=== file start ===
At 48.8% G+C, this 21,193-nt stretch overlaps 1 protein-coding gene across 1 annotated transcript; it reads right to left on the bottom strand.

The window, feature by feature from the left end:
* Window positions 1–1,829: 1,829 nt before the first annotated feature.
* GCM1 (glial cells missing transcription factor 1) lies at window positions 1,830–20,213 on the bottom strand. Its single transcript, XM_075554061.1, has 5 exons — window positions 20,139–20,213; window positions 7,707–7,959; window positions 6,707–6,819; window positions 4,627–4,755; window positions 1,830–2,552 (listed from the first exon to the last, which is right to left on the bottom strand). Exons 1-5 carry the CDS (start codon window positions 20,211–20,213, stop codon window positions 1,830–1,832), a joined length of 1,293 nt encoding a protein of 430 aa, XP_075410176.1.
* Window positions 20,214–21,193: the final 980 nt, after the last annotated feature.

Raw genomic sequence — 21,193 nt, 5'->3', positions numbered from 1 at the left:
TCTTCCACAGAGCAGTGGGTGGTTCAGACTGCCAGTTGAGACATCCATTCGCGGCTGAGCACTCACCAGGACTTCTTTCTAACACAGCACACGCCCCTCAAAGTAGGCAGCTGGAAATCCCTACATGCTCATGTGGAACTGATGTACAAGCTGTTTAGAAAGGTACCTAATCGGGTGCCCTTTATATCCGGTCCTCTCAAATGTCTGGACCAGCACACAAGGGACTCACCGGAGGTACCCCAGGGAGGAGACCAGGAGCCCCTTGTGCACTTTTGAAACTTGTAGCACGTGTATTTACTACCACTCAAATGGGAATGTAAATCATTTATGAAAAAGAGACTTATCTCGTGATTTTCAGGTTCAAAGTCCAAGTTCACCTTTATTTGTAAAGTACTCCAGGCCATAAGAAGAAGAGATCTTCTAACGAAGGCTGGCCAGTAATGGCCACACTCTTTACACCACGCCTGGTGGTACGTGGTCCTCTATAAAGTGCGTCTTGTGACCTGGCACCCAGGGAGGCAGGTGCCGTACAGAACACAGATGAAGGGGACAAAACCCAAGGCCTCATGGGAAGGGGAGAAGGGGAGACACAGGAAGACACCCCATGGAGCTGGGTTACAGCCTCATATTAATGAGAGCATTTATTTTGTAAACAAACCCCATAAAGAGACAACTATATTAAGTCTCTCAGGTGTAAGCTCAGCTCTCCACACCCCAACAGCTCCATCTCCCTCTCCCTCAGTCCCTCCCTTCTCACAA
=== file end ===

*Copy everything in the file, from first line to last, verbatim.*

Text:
At 48.8% G+C, this 21,193-nt stretch overlaps 1 protein-coding gene across 1 annotated transcript; it reads right to left on the bottom strand.

The window, feature by feature from the left end:
* Window positions 1–1,829: 1,829 nt before the first annotated feature.
* GCM1 (glial cells missing transcription factor 1) lies at window positions 1,830–20,213 on the bottom strand. Its single transcript, XM_075554061.1, has 5 exons — window positions 20,139–20,213; window positions 7,707–7,959; window positions 6,707–6,819; window positions 4,627–4,755; window positions 1,830–2,552 (listed from the first exon to the last, which is right to left on the bottom strand). Exons 1-5 carry the CDS (start codon window positions 20,211–20,213, stop codon window positions 1,830–1,832), a joined length of 1,293 nt encoding a protein of 430 aa, XP_075410176.1.
* Window positions 20,214–21,193: the final 980 nt, after the last annotated feature.

Raw genomic sequence — 21,193 nt, 5'->3', positions numbered from 1 at the left:
TCTTCCACAGAGCAGTGGGTGGTTCAGACTGCCAGTTGAGACATCCATTCGCGGCTGAGCACTCACCAGGACTTCTTTCTAACACAGCACACGCCCCTCAAAGTAGGCAGCTGGAAATCCCTACATGCTCATGTGGAACTGATGTACAAGCTGTTTAGAAAGGTACCTAATCGGGTGCCCTTTATATCCGGTCCTCTCAAATGTCTGGACCAGCACACAAGGGACTCACCGGAGGTACCCCAGGGAGGAGACCAGGAGCCCCTTGTGCACTTTTGAAACTTGTAGCACGTGTATTTACTACCACTCAAATGGGAATGTAAATCATTTATGAAAAAGAGACTTATCTCGTGATTTTCAGGTTCAAAGTCCAAGTTCACCTTTATTTGTAAAGTACTCCAGGCCATAAGAAGAAGAGATCTTCTAACGAAGGCTGGCCAGTAATGGCCACACTCTTTACACCACGCCTGGTGGTACGTGGTCCTCTATAAAGTGCGTCTTGTGACCTGGCACCCAGGGAGGCAGGTGCCGTACAGAACACAGATGAAGGGGACAAAACCCAAGGCCTCATGGGAAGGGGAGAAGGGGAGACACAGGAAGACACCCCATGGAGCTGGGTTACAGCCTCATATTAATGAGAGCATTTATTTTGTAAACAAACCCCATAAAGAGACAACTATATTAAGTCTCTCAGGTGTAAGCTCAGCTCTCCACACCCCAACAGCTCCATCTCCCTCTCCCTCAGTCCCTCCCTTCTCACAA